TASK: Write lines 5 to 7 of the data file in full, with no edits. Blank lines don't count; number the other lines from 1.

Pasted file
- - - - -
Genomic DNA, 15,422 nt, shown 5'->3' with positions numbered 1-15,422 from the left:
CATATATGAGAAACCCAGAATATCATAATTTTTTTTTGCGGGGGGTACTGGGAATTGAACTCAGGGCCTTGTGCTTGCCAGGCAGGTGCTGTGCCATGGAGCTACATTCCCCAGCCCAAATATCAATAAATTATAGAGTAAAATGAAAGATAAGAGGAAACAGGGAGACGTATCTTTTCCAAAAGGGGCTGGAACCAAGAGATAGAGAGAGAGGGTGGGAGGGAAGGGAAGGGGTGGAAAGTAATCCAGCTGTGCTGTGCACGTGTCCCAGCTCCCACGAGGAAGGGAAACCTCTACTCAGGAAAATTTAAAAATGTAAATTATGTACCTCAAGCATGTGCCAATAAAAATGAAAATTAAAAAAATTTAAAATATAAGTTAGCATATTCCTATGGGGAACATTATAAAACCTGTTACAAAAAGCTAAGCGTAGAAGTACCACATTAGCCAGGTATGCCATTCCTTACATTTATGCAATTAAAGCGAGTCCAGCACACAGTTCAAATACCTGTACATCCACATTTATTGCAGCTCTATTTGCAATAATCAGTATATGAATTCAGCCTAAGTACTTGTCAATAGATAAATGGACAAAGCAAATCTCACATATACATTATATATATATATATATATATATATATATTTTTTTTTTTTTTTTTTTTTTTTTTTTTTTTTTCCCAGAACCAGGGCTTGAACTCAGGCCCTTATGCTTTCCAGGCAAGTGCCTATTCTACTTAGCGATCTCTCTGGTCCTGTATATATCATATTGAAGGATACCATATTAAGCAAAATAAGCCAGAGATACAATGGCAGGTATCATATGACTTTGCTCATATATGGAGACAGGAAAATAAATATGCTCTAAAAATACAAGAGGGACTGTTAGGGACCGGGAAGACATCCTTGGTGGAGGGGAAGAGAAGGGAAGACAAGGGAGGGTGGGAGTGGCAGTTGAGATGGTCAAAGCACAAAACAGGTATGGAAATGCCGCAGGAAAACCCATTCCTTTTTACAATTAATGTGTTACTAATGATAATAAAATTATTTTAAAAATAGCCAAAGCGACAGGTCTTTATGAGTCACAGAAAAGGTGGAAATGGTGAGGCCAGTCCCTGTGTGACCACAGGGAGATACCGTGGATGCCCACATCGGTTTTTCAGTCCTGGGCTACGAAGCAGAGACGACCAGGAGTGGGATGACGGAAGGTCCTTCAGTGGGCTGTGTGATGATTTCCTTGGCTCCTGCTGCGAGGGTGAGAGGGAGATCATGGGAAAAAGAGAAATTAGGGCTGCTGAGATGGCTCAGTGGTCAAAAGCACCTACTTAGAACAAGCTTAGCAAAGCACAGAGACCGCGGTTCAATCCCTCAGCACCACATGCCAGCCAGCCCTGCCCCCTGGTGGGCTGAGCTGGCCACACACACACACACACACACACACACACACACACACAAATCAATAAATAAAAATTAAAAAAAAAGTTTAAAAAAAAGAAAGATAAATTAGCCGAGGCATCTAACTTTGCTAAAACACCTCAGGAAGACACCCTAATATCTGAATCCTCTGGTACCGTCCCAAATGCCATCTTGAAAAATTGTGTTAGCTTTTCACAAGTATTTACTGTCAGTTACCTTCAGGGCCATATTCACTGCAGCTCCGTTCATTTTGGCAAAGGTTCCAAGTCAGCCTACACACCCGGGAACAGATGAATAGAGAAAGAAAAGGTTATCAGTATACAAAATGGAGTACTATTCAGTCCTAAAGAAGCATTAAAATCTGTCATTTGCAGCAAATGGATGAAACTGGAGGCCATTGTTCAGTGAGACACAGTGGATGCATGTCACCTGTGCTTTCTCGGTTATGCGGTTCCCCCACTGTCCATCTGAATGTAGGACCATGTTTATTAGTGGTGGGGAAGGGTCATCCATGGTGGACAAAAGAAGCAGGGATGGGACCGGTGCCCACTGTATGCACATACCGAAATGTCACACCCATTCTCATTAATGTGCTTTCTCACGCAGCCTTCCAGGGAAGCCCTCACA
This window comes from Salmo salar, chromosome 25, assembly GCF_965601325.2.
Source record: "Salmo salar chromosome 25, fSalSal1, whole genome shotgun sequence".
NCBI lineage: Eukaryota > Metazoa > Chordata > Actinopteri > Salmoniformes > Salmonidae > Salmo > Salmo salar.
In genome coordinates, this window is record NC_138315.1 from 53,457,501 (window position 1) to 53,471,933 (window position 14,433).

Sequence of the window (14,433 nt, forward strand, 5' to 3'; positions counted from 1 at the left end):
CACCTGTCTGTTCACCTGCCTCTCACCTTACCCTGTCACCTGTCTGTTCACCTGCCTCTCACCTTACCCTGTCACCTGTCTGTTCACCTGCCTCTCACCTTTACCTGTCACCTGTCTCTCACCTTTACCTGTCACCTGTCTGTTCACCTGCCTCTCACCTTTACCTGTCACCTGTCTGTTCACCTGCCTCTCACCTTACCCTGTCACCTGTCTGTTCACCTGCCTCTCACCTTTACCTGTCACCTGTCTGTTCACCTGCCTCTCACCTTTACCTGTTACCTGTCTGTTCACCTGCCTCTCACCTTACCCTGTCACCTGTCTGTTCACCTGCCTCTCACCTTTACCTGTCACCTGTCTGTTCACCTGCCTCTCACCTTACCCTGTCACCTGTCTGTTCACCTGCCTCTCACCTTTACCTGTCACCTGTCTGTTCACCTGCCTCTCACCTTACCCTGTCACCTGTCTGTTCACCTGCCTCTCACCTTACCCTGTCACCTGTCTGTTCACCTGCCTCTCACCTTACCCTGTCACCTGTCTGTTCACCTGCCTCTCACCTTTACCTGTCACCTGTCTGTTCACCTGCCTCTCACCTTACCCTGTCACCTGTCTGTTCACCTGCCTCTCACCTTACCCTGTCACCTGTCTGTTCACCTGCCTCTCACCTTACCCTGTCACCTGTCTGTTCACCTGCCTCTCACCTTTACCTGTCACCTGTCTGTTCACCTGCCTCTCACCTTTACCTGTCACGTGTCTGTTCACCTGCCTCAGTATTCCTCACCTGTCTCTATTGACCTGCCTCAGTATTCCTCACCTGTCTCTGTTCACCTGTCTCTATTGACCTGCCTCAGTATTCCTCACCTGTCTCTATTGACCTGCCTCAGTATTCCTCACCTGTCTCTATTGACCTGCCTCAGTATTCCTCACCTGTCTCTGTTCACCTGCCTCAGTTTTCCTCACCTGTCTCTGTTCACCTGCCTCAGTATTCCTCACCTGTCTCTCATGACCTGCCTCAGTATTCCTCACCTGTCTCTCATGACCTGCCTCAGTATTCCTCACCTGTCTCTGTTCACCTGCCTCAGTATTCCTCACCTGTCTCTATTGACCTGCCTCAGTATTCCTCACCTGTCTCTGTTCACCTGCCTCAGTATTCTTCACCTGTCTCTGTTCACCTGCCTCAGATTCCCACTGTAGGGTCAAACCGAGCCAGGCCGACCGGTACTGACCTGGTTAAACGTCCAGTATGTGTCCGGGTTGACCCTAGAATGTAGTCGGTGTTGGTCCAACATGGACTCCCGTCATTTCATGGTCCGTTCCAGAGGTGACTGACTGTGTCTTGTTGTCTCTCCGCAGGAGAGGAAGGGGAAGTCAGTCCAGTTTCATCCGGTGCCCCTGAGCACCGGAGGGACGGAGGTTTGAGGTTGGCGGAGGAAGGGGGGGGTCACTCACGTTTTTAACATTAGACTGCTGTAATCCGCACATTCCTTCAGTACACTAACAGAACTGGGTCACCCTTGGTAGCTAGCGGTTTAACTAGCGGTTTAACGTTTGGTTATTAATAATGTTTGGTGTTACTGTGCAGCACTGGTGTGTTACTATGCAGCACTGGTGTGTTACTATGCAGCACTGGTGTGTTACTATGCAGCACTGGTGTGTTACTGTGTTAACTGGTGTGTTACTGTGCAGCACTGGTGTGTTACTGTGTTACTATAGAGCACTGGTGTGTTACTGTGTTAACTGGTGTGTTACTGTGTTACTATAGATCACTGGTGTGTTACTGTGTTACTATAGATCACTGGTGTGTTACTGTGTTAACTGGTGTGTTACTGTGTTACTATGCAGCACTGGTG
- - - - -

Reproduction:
NCBI lineage: Eukaryota > Metazoa > Chordata > Actinopteri > Salmoniformes > Salmonidae > Salmo > Salmo salar.
In genome coordinates, this window is record NC_138315.1 from 53,457,501 (window position 1) to 53,471,933 (window position 14,433).

Sequence of the window (14,433 nt, forward strand, 5' to 3'; positions counted from 1 at the left end):